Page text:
My brother has for years engaged in a game of mocking the stupidity of people every hurricane season by throwing out “Why don’t they just blow out the hurricane by nuking it?,” and then sitting back with a shitty grin on his face as people actually seriously debate the possibility. Fun times.
So when I read the news yesterday, I almost spit out my morning coffee. OMG! Did my brother just punk Donald Trump? Scoop: Trump suggested nuking hurricanes to stop them from hitting U.S.:
President Trump has suggested multiple times to senior Homeland Security and national security officials that they explore using nuclear bombs to stop hurricanes from hitting the United States, according to sources who have heard the president’s private remarks and been briefed on a National Security Council memorandum that recorded those comments.
During one hurricane briefing at the White House, Trump said, “I got it. I got it. Why don’t we nuke them?” according to one source who was there. “They start forming off the coast of Africa, as they’re moving across the Atlantic, we drop a bomb inside the eye of the hurricane and it disrupts it. Why can’t we do that?” the source added, paraphrasing the president’s remarks.
The briefer “was knocked back on his heels,” the source in the room added. “You could hear a gnat fart in that meeting. People were astonished. After the meeting ended, we thought, ‘What the f—? What do we do with this?'”
It didn’t take long for people on Twitter to ask: Wait, isn’t that what happens in “Sharknado”? (the “Sharknado” movies used explosives to thwart deadly fish-based storm systems). Trump’s Reported ‘Sharknado’-Like Hurricane Plan Gets Reality Check From Film’s Writer.
The Hollywood Reporter notes that prior to becoming president of the United States, Donald Trump had signed on to play the president . . . in Sharknado 3: Oh Hell No.
According to David Latt, the co-founder of Sharknado production company The Asylum, Trump said yes to playing the president almost immediately after The Asylum made the offer. “He was thrilled to be asked,” Latt tells T.H.R.
Talks progressed as far as drawing up a contract, sent to Trump attorney Michael D. Cohen, before the Sharknado team were faced with sudden silence. Donald Trump threatened to sue Sharknado when they didn’t cast him as the president:
The reason? “Donald’s thinking about making a legitimate run for the presidency, so we’ll get back to you,” Latt recalled Cohen saying. “This might not be the best time.”
With time running out for the production team, Mark Cuban was instead offered the role, which prompted rather furious response. “Then we immediately heard from Trump’s lawyer,” recalled Latt. “He basically said, ‘How dare you? Donald wanted to do this. We’re going to sue you! We’re going to shut the entire show down!'”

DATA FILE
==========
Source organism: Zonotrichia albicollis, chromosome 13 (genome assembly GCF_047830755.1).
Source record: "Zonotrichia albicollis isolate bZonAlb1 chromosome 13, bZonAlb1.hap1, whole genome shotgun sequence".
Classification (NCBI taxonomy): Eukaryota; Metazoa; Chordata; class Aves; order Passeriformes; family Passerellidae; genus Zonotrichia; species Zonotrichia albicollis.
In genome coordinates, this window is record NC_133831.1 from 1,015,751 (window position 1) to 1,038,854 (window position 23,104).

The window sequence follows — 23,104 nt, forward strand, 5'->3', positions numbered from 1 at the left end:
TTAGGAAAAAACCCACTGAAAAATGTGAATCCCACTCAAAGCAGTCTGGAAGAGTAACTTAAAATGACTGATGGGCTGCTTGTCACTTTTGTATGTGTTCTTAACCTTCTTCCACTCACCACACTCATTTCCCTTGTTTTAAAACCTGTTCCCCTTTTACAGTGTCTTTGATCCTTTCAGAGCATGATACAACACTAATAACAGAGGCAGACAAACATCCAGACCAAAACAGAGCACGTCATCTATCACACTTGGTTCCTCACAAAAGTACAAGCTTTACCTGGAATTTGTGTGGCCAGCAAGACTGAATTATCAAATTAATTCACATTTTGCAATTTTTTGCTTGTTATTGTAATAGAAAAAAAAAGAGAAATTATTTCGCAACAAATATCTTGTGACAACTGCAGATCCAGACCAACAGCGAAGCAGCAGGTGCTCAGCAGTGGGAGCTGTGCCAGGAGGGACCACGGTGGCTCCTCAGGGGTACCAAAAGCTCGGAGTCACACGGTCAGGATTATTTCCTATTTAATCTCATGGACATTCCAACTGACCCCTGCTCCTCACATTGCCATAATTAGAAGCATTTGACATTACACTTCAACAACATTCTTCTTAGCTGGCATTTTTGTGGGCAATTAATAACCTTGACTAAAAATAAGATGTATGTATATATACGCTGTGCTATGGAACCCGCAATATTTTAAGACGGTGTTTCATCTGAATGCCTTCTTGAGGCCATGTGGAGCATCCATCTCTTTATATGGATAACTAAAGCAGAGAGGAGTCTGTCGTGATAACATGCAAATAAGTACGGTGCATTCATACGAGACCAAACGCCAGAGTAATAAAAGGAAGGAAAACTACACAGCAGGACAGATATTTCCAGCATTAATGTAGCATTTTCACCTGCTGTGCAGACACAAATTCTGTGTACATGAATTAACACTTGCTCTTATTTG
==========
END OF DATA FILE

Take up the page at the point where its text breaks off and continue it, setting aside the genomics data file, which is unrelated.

“I took it personally, but I get it now,” he added. “That was my moment of doing business with Donald Trump. And that’s Sharknado.”
This is the world we live in now.
Back to the science of nuking hurricanes:
“For the record, while small incendiary explosives may be effective against sharknadoes, nuclear weapons CANNOT snuff out the much larger hurricanes,” Thunder Levin, who wrote the first four “Sharknado” movies, told HuffPost. “They just make radioactive hurricanes, and red or blue, I’m sure we can all agree that would be worse.”
An article by Live Science from 2012 seems to support Levin’s assessment:
There’s also the possibility that bombing the hurricane, if it had any effect at all, would just add to the storm’s heat supply, making it even stronger.
The idea of nuking storms has actually been around since the Eisenhower era, according to Axios, and has come up enough over the years that the National Oceanic and Atmospheric Administration published an FAQ page denouncing it.
And to think that our national nightmare might have been avoided if only Donald Trump had played the president in Sharknado 3:
“The most scary thing about sharknadoes is that they seem to have foisted the Trump presidency on us,” Levin said. “Perhaps if we’d let him play the president in ‘Sharknado 3,’ instead of the far superior and more believable Cuban, he would have gotten it out of his system and we wouldn’t have to deal with him playing the president now. Since I was one of the strongest opponents to him getting the role — I simply didn’t think he’d be believable — I feel I must apologize to the world.”
Damn straight, Dude! It’s all on you.